The Cliffs of Comet Churyumov–Gerasimenko  Image Credit & Licence (CC BY-SA 3.0 IGO): ESA, Rosetta spacecraft, NAVCAM; Additional Processing: Stuart Atkinson
The Cliffs of Comet Churyumov–Gerasimenko
Image Credit & Licence (CC BY-SA 3.0 IGO): ESA, Rosetta spacecraft, NAVCAM; Additional Processing: Stuart Atkinson

What the Future Might Bring?

image from the Vimeo short film titled The Wanders
image from the Vimeo short film titled The Wanderers, which was created by Eric Wernquist and Christian Sandquist and features the words and voice of Carl Sagan.

To view The Wanderers go to the NASA Astronomy Picture of the Day site, here.

 

“I’m not homeless, I’m just on a cheap vacation.”

The quote in the title comes from a sign held out by a young couple, while pan-handling in Salt Lake City. I guess it all goes to say that how you define your own experience might determine how others view your activity. Nonetheless, being without a home or being a tramp is nothing new. Here’s a small selection of words illustrating what writers have experienced along these lines in the past.

Hitching Toward_Los_Angeles,_CA_8b31801u_original
A depression era photo of two travelers walking towards Los Angeles, photo by Dorothea Lange

Tramps

Tramps, hobos, bums, vagabonds, drifters, homeless people….no matter what you call them, there has always been a certain amount of admiration and mystique mixed in with contempt for these people of the streets and highways. Among writers, the road or the highway has been the proving ground for many a talented author. Being on the road probably won’t make you write any better, but it give you that special “outsider” status, which will allow you to look into the heart and soul of modern society with a fresh perspective. Following are a few quotes that explore this reality.

1. “Actors really should be tramps”. by Martin Milner

2. “I modeled my looks on the town tramp.” by Dolly Parton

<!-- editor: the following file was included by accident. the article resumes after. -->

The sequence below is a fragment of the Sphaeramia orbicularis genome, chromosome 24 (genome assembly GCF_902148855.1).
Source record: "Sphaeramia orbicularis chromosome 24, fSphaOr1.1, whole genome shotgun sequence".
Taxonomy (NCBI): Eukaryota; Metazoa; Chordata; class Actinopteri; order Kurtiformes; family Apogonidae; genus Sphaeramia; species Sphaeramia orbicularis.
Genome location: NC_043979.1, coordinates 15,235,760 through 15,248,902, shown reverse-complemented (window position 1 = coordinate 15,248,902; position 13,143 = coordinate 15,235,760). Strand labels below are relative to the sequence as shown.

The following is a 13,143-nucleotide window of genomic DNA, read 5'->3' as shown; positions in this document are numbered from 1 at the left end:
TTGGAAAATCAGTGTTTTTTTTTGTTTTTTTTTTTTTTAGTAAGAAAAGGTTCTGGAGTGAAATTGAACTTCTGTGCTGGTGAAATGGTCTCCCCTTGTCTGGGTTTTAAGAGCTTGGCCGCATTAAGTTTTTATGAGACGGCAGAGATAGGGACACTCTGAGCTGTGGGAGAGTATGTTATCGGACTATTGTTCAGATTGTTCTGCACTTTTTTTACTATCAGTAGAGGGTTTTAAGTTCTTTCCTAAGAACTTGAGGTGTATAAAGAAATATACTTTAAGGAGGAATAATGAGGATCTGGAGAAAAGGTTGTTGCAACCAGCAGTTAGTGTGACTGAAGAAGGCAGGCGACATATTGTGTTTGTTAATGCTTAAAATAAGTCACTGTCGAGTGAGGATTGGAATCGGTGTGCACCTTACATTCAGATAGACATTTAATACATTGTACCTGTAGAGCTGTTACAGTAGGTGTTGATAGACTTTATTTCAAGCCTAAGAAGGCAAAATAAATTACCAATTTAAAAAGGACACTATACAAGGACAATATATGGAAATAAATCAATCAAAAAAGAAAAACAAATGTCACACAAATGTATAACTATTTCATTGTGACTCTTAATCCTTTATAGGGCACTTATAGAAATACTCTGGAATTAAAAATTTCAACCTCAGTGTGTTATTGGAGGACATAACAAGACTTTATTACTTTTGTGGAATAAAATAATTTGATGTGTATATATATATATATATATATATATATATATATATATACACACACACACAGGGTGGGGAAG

3. “I tramp a perpetual journey.” Walt Whitman Song of Myself

4. “A man can sleep around, no questions asked, but if a woman makes nineteen or twenty mistakes she’s a tramp.” by Joan Rivers

5. “He cut short my request for something to eat, snapping out, “I don’t believe you want to work.” Now this was irrelevant. I hadn’t said anything about work. The topic of conversation I had introduced was “food.” In fact, I didn’t want to work. I wanted to take the westbound overland that night.” by Jack LondonThe Road
6. “Nobody can make you feel inferior without your consent.” by Eleanor Roosevelt

7. “Tramps like us, Baby we were born to run” by Bruce Springstein

8. “Tramping is too easy with all this money . My days were more exciting when I was penniless and had to forage around for my next meal… I’ve decided that I’m going to live this life for some time to come. The freedom and simple beauty of it is just too good to pass up.” by Christopher McCandless,

9. “Travel has no longer any charm for me. I have seen all the foreign countries I want to except heaven & hell & I have only a vague curiosity about one of those.” by Mark Twain

10. “Perhaps the greatest charm of tramp-life is the absence of monotony……. The hobo never knows what is going to happen the next moment;” hence, he lives only in the present moment.”
by  Jack London, The Road

11. “Tramps and hobos are commonly lumped together, but in their own sight they are sharply differentiated. A hobo or bo is simply a migratory laborer; he may take some longish holidays, but soon or late he returns to work. A tramp never works if it can be avoided; he simply travels. Lower than either is the bum, who neither works nor travels, save when impelled to motion by the police.” by H.L. Mencken

12. “A tramp, a gentleman, a poet, a dreamer, a lonely fellow always hopeful of romance and adventure.” by Charlie Chaplin

13. “Girls who put out are tramps. Girls who don’t are ladies. This is, however, a rather archaic usage of the word. Should one of you boys happen upon a girl who doesn’t put out, do not jump to the conclusion that you have found a lady. What you have probably found is a lesbian.” by Fran Lebowitz

14. “We fumed and screamed in our mountain nook, mad drunken Americans in the mighty land. We were on the roof of America and all we could do was yell, I guess—across the night, eastward over the Plains, where somewhere an old man with white hair was probably walking toward us with the Word, and would arrive any minute and make us silent.” by Jack Kerouac, On the Road